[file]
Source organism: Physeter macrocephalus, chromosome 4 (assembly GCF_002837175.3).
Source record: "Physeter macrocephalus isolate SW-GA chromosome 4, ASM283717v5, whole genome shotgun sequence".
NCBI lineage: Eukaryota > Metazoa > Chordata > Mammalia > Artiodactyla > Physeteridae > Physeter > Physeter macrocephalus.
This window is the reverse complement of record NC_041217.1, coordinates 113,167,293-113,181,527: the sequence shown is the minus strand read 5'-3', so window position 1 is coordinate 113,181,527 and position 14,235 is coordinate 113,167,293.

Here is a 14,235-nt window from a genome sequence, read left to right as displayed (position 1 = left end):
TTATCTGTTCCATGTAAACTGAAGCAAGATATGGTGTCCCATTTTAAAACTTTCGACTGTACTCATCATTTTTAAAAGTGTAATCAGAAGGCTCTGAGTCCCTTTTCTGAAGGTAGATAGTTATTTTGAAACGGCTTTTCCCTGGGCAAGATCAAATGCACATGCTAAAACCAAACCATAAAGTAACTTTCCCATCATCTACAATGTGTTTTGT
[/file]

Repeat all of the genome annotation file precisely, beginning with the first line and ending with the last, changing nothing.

Source organism: Physeter macrocephalus, chromosome 4 (assembly GCF_002837175.3).
Source record: "Physeter macrocephalus isolate SW-GA chromosome 4, ASM283717v5, whole genome shotgun sequence".
NCBI lineage: Eukaryota > Metazoa > Chordata > Mammalia > Artiodactyla > Physeteridae > Physeter > Physeter macrocephalus.
This window is the reverse complement of record NC_041217.1, coordinates 113,167,293-113,181,527: the sequence shown is the minus strand read 5'-3', so window position 1 is coordinate 113,181,527 and position 14,235 is coordinate 113,167,293.

Here is a 14,235-nt window from a genome sequence, read left to right as displayed (position 1 = left end):
TTATCTGTTCCATGTAAACTGAAGCAAGATATGGTGTCCCATTTTAAAACTTTCGACTGTACTCATCATTTTTAAAAGTGTAATCAGAAGGCTCTGAGTCCCTTTTCTGAAGGTAGATAGTTATTTTGAAACGGCTTTTCCCTGGGCAAGATCAAATGCACATGCTAAAACCAAACCATAAAGTAACTTTCCCATCATCTACAATGTGTTTTGT